Sunday, June 28, 2015

India's Health Policy Driven by Foreign Funded Consultants


Many health ministry consultants paid by foreign aid agencies

 Replying to an RTI application, the health ministry said 363 consultants worked with it.

The salaries of a large number of these consultants are being paid by external aid agencies such as the US Agency for International Development (USAID), the UK's Department for International Development (DFID) and the United Nations Population Fund (UNFPA). These organizations hire consultants and pay them through agencies such as Deloitte, a US-based financial company, IPE Global, which describes itself as a development consultancy, or SPC Management, a consulting company. Health-related international agencies such as UNICEF and the WHO too have consultants in the ministry.

Former health secretaries and senior public health experts admitted that having a large number of external consultants has become the practice in recent years. Many of them added that this not only raised serious issues of conflict of interest, security and sovereignty, but also led to the erosion of in-house technical expertise, making the government permanently dependent on external consultants. There was no response from the ministry to questions TOI mailed to them on the issue.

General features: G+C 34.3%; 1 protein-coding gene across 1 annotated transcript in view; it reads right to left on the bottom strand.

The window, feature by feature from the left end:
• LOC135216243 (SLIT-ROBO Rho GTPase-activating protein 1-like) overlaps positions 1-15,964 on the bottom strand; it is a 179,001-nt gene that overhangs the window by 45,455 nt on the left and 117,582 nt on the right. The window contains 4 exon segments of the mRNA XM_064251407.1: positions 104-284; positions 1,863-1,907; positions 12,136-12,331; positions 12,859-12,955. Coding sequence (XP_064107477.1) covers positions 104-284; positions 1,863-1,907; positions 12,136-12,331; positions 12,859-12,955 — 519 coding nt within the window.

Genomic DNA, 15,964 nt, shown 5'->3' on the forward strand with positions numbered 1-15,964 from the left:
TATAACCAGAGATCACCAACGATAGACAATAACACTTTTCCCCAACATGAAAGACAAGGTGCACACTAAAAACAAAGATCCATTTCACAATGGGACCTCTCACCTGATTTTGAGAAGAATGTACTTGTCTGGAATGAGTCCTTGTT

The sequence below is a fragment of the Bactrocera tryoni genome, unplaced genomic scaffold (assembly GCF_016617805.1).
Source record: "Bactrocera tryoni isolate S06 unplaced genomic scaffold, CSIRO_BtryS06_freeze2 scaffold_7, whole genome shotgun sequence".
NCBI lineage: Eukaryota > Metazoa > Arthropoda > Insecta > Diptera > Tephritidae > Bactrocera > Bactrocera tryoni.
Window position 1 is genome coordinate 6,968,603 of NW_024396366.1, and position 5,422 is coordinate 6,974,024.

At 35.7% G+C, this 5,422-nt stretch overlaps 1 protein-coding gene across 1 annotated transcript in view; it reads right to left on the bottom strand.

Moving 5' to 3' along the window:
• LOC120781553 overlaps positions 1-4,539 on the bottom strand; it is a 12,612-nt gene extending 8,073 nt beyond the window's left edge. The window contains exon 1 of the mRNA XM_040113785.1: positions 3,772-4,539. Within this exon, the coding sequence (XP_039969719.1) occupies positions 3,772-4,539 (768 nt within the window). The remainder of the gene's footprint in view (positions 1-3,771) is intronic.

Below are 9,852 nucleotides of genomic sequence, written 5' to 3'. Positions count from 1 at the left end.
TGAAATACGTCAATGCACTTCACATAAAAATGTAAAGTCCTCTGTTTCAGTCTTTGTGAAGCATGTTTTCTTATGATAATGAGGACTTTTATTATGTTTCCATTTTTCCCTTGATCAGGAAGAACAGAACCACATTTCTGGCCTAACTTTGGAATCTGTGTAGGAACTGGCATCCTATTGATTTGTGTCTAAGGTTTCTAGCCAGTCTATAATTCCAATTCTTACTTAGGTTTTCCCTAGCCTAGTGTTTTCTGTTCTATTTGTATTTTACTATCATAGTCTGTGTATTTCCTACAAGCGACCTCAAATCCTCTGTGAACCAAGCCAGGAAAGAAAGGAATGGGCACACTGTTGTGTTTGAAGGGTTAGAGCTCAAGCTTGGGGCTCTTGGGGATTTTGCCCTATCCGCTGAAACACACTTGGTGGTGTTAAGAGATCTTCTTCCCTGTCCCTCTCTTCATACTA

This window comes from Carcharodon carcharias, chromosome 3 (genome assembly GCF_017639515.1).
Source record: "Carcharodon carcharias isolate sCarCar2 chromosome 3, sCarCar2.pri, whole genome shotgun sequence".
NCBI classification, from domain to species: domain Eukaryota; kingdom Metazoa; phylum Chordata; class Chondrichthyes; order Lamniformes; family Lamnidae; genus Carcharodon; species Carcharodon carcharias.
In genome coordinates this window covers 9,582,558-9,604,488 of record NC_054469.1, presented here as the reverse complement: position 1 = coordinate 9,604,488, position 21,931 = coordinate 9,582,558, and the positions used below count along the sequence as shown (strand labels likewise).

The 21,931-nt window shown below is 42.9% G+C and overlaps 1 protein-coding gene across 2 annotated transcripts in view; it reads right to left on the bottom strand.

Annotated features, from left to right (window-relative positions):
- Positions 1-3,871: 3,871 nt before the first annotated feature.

Reetika Khera, associate professor of economics in IIT-Delhi, said, "The consultants are in effect employees of various consulting firms like Deloitte, which is essentially a financial company whose consulting pages include life sciences and healthcare as an industry, raising clear conflict of interest issues."

"For a country with aspirations of being a great power to be dependent on DFID and USAID for the regular running of a national ministry is absolutely shameful," said a person who worked with the ministry for over a decade on public health policy.
 "A consultant paid by an agency has dual loyalties and when asked to work on guidelines or policy, being more loyal to his paymaster, is bound to check with the agency. The agency will then insert whatever it wants into the guidelines," a person who has worked with the ministry and multilateral organisations on health legislation explained.

He cited the example of how the technical secretariat for the national immunisation programme was shifted out of the ministry into the Public Health Foundation of India (PHFI), which received $100 million from the Bill and Melinda Gates Foundation, whose avowed goal is to influence government policy on health programmes such as immunisation.

Many of those TOI spoke to felt that bureaucrats were reluctant to do away with the system of consultants, though such recommendations have been made many times, because they liked to keep foreign aid agencies happy. Many looked forward to deputation abroad or the frequent foreign jaunts these agencies could swing, they pointed out.

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